Nursing Chair of Excellence wins scholarly writing contestThe Lenora C. Reuther Chair of Excellence in Nursing at Austin Peay State University will have her manuscript appear in an upcoming issue of Tennessee Nurse after it was declared the winner of a recent statewide contest.
Dr. Patty Orr, assistant professor and Chair of Excellence, won the Tennessee Nurses Foundations 2010 Scholarly Writing Contest. She will receive a $1,000 cash award for her manuscript, titled How I Use Research in Daily Practice.
The Lenora C. Reuther Chair of Excellence in Nursing at Austin Peay State University will have her manuscript appear in an upcoming issue of Tennessee Nurse after it was declared the winner of a recent statewide contest.
Dr. Patty Orr, assistant professor and Chair of Excellence, won the Tennessee Nurses Foundation's 2010 Scholarly Writing Contest. She will receive a $1,000 cash award for her manuscript, titled “How I Use Research in Daily Practice.”
“With the many challenges of the present health care system and the need for innovation in solving access, quality and cost equations, nursing has the opportunity to provide solutions; however, proposed solutions must be tested through research,” Orr said in her manuscript. “In my nursing practice I look for evidence based actions that will positively impact patients' health and prevent disease progression.”
In her paper, Orr discusses the APSU School of Nursing pilot research project in partnership with the Clarksville Matthew Walker Community Health Center, for which she received funding through a Clarksville-Montgomery Foundation Grant. APSU faculty nurse practitioners and B.S.N. and M.S.N. students are functioning as a student/teacher nurse team in providing primary care and disease management for a small sample of the underserved population in Clarksville.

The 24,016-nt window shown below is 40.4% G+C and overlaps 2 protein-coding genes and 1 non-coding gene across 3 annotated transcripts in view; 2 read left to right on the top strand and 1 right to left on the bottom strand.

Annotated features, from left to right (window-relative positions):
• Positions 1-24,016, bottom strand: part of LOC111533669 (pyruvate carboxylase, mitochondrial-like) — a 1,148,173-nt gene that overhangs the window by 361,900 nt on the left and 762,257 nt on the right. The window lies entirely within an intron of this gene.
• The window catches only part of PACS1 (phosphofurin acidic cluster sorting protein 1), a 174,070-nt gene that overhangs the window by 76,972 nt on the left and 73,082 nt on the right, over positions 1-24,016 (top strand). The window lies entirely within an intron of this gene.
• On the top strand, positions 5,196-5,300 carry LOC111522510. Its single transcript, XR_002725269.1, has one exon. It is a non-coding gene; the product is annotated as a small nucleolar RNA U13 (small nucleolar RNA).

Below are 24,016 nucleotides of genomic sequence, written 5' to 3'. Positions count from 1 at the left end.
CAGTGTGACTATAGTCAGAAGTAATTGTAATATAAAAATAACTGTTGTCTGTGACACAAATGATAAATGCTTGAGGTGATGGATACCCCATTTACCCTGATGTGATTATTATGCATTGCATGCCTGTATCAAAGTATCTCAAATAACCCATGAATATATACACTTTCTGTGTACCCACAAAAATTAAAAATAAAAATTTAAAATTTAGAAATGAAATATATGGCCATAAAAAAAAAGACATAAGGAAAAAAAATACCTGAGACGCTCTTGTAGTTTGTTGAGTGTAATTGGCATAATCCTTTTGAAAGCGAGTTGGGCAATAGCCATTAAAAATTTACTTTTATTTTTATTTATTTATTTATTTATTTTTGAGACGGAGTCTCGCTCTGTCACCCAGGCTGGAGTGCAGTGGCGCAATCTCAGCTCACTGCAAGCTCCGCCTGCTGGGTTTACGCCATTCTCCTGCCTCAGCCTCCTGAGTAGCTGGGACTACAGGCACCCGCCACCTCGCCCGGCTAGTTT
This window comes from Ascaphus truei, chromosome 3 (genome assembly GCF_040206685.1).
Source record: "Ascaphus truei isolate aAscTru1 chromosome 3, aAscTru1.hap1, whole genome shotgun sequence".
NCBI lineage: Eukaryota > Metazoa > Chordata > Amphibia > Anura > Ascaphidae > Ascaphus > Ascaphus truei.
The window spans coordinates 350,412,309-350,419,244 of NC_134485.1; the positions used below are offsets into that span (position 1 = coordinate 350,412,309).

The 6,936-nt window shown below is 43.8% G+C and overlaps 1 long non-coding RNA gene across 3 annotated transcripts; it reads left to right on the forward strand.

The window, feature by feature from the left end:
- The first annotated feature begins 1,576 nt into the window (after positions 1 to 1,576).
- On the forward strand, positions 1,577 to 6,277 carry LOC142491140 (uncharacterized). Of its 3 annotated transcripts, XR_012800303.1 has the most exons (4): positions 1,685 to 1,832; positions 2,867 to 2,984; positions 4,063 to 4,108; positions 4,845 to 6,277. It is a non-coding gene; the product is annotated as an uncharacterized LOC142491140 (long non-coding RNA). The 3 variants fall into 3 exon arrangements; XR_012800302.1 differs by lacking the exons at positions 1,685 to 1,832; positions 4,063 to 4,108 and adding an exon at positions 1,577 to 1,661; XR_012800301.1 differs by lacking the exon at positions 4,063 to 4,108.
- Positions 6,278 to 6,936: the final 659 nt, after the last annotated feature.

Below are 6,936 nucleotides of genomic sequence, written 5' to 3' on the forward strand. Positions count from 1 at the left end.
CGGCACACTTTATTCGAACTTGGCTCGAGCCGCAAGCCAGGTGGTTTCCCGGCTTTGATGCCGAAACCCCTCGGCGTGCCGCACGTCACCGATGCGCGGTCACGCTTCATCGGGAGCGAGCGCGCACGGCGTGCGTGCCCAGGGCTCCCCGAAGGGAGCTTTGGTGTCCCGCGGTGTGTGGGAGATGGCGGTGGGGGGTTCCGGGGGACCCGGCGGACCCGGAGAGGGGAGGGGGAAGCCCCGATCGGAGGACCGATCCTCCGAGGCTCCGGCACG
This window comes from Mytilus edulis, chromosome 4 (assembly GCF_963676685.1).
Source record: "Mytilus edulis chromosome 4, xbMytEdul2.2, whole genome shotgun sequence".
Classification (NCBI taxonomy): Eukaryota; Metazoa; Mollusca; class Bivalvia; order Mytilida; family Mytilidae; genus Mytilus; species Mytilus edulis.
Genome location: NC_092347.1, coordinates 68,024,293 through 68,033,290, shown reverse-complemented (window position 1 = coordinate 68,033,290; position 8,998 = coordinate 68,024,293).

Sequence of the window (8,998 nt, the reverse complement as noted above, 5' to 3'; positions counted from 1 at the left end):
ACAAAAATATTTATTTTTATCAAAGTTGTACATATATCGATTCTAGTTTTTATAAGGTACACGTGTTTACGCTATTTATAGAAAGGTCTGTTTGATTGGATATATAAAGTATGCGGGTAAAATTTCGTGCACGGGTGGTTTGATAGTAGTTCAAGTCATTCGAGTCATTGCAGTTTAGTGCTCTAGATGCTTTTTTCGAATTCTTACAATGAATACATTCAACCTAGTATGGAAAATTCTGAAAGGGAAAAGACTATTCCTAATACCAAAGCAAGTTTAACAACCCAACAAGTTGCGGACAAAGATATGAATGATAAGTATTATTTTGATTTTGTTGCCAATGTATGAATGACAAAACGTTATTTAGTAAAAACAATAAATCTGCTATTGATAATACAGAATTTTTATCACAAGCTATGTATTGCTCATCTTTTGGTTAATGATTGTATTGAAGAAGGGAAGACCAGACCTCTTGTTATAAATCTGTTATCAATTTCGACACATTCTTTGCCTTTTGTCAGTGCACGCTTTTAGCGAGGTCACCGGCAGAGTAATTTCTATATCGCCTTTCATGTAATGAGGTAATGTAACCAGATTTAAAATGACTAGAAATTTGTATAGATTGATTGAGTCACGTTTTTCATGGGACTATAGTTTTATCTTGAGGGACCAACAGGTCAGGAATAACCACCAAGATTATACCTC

“We are then measuring change/improvement from baseline in disease specific outcomes over a two-year period for the patients we are serving,” she said. “This project is the main focus of the actual implementation of my research as described in the award paper.
Her work will appear in Tennessee Nurse, a publication of the Tennessee Nurses Foundation, in the near future.
Orr's tenure in nursing spans a 40-year period. Orr first joined APSU as a nursing instructor in 1975, promoted to assistant professor two years later and then to associate professor in 1984. At times while teaching, she worked as a staff nurse in surgical and pediatrics at the former Clarksville Memorial Hospital, now Gateway Medical Center.
In May 1987, Orr left APSU to become director of clinical programs at the ArthritisCare Centers in Nashville, owned by American Healthways Inc. She served in that position until September 1989 when she was promoted to vice president of clinical services for ArthritisCare Centers.
Orr then transferred to the company's Diabetes Treatment Centers of America in Nashville, working as vice president of clinical services until April 1998. She then became senior vice president of clinical integrity for Healthways Inc., Nashville, where she remained for 10 years before returning to APSU as Chair of Excellence and assistant professor.
Orr's areas of expertise are health maintenance, chronic disease and research. Her research interests include disease management and chronic care. She has written several journal articles and presented at numerous national conferences.
She has a Doctor of Education in higher education administration from Vanderbilt University, both her Master of Science in Nursing and Bachelor of Science in Nursing degrees from the UT Center for Health Sciences in Memphis, and an Associate of Arts in nursing from Southeast Missouri State University in Cape Girardeau, Mo. -- Melony Shemberger